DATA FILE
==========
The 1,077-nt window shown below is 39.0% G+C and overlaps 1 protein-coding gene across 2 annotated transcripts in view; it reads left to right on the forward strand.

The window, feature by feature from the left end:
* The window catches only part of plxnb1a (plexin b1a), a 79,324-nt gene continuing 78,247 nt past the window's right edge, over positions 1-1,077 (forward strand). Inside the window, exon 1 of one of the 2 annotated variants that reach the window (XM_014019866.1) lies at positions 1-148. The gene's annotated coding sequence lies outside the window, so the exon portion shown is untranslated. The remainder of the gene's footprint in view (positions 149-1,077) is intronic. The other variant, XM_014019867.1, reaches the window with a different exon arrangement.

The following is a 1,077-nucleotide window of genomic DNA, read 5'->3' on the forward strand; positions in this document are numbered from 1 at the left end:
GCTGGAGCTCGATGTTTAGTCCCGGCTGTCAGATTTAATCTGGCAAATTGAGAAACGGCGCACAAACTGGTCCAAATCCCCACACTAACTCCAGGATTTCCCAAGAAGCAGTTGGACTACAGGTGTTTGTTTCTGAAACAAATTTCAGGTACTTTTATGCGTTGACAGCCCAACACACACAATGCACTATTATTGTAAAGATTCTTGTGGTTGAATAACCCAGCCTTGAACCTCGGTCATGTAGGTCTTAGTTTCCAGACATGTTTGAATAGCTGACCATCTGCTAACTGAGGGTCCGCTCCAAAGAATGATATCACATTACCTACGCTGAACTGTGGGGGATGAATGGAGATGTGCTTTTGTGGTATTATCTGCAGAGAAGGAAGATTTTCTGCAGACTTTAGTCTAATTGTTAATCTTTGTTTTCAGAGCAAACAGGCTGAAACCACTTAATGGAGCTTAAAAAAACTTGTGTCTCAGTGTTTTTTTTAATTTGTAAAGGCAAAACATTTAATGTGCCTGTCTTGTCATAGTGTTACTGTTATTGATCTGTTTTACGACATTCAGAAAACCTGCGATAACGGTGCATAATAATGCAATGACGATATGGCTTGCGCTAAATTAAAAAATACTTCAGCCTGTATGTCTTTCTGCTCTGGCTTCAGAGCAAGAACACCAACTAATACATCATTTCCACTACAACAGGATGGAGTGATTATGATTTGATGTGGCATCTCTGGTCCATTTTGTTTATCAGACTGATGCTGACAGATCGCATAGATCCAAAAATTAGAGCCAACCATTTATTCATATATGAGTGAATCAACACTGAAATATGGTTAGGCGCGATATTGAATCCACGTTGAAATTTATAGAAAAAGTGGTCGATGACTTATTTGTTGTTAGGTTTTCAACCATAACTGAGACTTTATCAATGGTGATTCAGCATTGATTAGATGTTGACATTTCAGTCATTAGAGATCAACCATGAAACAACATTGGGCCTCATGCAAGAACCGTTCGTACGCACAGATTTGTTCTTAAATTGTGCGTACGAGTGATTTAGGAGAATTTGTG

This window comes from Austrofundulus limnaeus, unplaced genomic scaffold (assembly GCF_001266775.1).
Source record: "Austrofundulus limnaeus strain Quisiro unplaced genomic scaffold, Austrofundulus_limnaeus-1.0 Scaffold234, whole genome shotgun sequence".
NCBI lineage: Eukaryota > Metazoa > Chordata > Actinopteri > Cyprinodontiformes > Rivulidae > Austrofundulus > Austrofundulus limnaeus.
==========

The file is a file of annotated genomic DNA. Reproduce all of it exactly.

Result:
The 1,077-nt window shown below is 39.0% G+C and overlaps 1 protein-coding gene across 2 annotated transcripts in view; it reads left to right on the forward strand.

The window, feature by feature from the left end:
* The window catches only part of plxnb1a (plexin b1a), a 79,324-nt gene continuing 78,247 nt past the window's right edge, over positions 1-1,077 (forward strand). Inside the window, exon 1 of one of the 2 annotated variants that reach the window (XM_014019866.1) lies at positions 1-148. The gene's annotated coding sequence lies outside the window, so the exon portion shown is untranslated. The remainder of the gene's footprint in view (positions 149-1,077) is intronic. The other variant, XM_014019867.1, reaches the window with a different exon arrangement.

The following is a 1,077-nucleotide window of genomic DNA, read 5'->3' on the forward strand; positions in this document are numbered from 1 at the left end:
GCTGGAGCTCGATGTTTAGTCCCGGCTGTCAGATTTAATCTGGCAAATTGAGAAACGGCGCACAAACTGGTCCAAATCCCCACACTAACTCCAGGATTTCCCAAGAAGCAGTTGGACTACAGGTGTTTGTTTCTGAAACAAATTTCAGGTACTTTTATGCGTTGACAGCCCAACACACACAATGCACTATTATTGTAAAGATTCTTGTGGTTGAATAACCCAGCCTTGAACCTCGGTCATGTAGGTCTTAGTTTCCAGACATGTTTGAATAGCTGACCATCTGCTAACTGAGGGTCCGCTCCAAAGAATGATATCACATTACCTACGCTGAACTGTGGGGGATGAATGGAGATGTGCTTTTGTGGTATTATCTGCAGAGAAGGAAGATTTTCTGCAGACTTTAGTCTAATTGTTAATCTTTGTTTTCAGAGCAAACAGGCTGAAACCACTTAATGGAGCTTAAAAAAACTTGTGTCTCAGTGTTTTTTTTAATTTGTAAAGGCAAAACATTTAATGTGCCTGTCTTGTCATAGTGTTACTGTTATTGATCTGTTTTACGACATTCAGAAAACCTGCGATAACGGTGCATAATAATGCAATGACGATATGGCTTGCGCTAAATTAAAAAATACTTCAGCCTGTATGTCTTTCTGCTCTGGCTTCAGAGCAAGAACACCAACTAATACATCATTTCCACTACAACAGGATGGAGTGATTATGATTTGATGTGGCATCTCTGGTCCATTTTGTTTATCAGACTGATGCTGACAGATCGCATAGATCCAAAAATTAGAGCCAACCATTTATTCATATATGAGTGAATCAACACTGAAATATGGTTAGGCGCGATATTGAATCCACGTTGAAATTTATAGAAAAAGTGGTCGATGACTTATTTGTTGTTAGGTTTTCAACCATAACTGAGACTTTATCAATGGTGATTCAGCATTGATTAGATGTTGACATTTCAGTCATTAGAGATCAACCATGAAACAACATTGGGCCTCATGCAAGAACCGTTCGTACGCACAGATTTGTTCTTAAATTGTGCGTACGAGTGATTTAGGAGAATTTGTG

This window comes from Austrofundulus limnaeus, unplaced genomic scaffold (assembly GCF_001266775.1).
Source record: "Austrofundulus limnaeus strain Quisiro unplaced genomic scaffold, Austrofundulus_limnaeus-1.0 Scaffold234, whole genome shotgun sequence".
NCBI lineage: Eukaryota > Metazoa > Chordata > Actinopteri > Cyprinodontiformes > Rivulidae > Austrofundulus > Austrofundulus limnaeus.